And Then There Was Eve is the opening feature at the Women Texas Film Festival. It follows a woman who grows close to her husband's colleague, Eve, after he goes missing. 

And Then There Was Eve is the opening feature at the Women Texas Film Festival. It follows a woman who grows close to her husband's colleague, Eve, after he goes missing. 

Photo provided by the Women Texas Film Festival/

The Women Texas Film Festival will show off the work of women filmmakers from around the world, from an HBO documentary to the impossibly weird viral hit Hi Stranger.

Women in Texas Film Festival

The festival is kicking off its second year this week, showing 49 feature and short films made by woman directors, writers, cinematographers, editors, producers and composers. Presented by Studio Movie Grill, the festival is Texas’ only fully-fledged film festival focusing solely on women behind the camera, says artistic director Justina Walford.

Walford says that having women behind the camera, even in one major role, makes a significant difference, if only to see the perspective of talented people who may not always be granted opportunities. Walford remembers seeing Kathryn Bigelow’s Oscar-winning film The Hurt Locker and says she loved seeing “the grit of a female filmmaker re-creating a man’s world.”

In this summer’s Wonder Woman, which was directed by Patty Jenkins and written by several men, Walford says a woman director’s eye made a worthwhile difference for the character’s first big-screen solo film.

“There’s moments where you go ‘That’s Patty Jenkins.’ You know what I mean? Because she grew up knowing what she wanted to see. And they don’t. Guys don’t,” Walford says.

The festival includes five short film programs: Comedy; the weird and experimental Liquid Lunch; the horror and sci-fi themed Dark Minds, Dark Worlds; the character-driven Strong Female Characters and Wonder Women. Walford lists the shorts Mama KimEasy Girl and Emmi as favorites.

Eight feature films will also be featured at the festival, several of which focus on LGBT stories. The festival will open with And Then There Was Eve, a psychological thriller about a woman who finds comfort and love in her colleague Eve after her husband disappears. Other selections include the I Am Evidence, the HBO documentary on the treatment of rape survivors, and the festival’s closing film Quality Problems, a film that blends humor with a couple facing breast cancer and Alzheimer’s.

Walford says about a quarter of the films come from Texas, with two from Dallas’ Booker T. Washington High School for the Performing and Visual Arts and several from Texas colleges. But there are films from five continents, with submissions from Brazil, Germany, Japan, Singapore and Australia.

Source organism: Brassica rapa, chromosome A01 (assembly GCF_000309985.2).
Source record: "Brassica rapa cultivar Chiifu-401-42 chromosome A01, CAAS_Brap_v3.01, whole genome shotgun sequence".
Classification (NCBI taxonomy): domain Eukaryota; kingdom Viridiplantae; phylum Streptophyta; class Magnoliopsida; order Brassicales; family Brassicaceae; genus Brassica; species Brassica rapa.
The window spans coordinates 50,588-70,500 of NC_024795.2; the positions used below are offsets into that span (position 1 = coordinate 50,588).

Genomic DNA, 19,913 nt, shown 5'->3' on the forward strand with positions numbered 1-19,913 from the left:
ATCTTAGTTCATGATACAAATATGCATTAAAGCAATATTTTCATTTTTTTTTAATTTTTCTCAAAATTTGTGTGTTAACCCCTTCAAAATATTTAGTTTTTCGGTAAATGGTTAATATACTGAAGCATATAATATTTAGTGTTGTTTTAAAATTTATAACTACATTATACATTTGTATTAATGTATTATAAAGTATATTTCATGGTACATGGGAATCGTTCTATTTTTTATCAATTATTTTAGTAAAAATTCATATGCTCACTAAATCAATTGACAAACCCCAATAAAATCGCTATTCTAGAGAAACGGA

There will also be virtual reality short film stations, where viewers can don a headset and experience three films in 360 degrees. The stations will be available in the theater’s lobby throughout the festival.

Walford says she wants mainstream cinema to get to a point where the gender of the filmmaker doesn’t matter, and viewers will simply enjoy a good film. Regardless, representation of women in front of and behind the camera is important to her.

She says a woman-focused film festival is vital, in part because it acts as a meeting ground for female filmmakers to meet, drink, laugh and commiserate, as well as network.

“The only thing I never miss is a female filmmaker panel or a female filmmaker showcase, because it’s so great to meet other women who are with you on the boat,” Walford says.

Walford worked as a filmmaker in Los Angeles, and says she would get frustrated seeing less skilled men get picked up by producers, while she was looked over. After years of assuming she wasn’t good enough, she noticed that there were systems and connections in place that gave her male counterparts a leg up. She hopes that festivals like Women Texas will be able to help young female filmmakers take charge of the industry around them, despite the barriers.

“Knowing that being a woman set me back,” she says, stopping mid-sentence. “I hate that I feel shame saying that, as if it’s an excuse, or it’s whining. But it’s a reality. And the more the older women say it’s a reality, the younger women can take charge.”

Plan your life

The Women Texas Film Festival will run August 16-20 at Studio Movie Grill (10110 Technology Blvd., Dallas). Festival passes are $75, though VIP and student plans are also available, and individual tickets are $11 each. All tickets can be purchased through the festival’s website.

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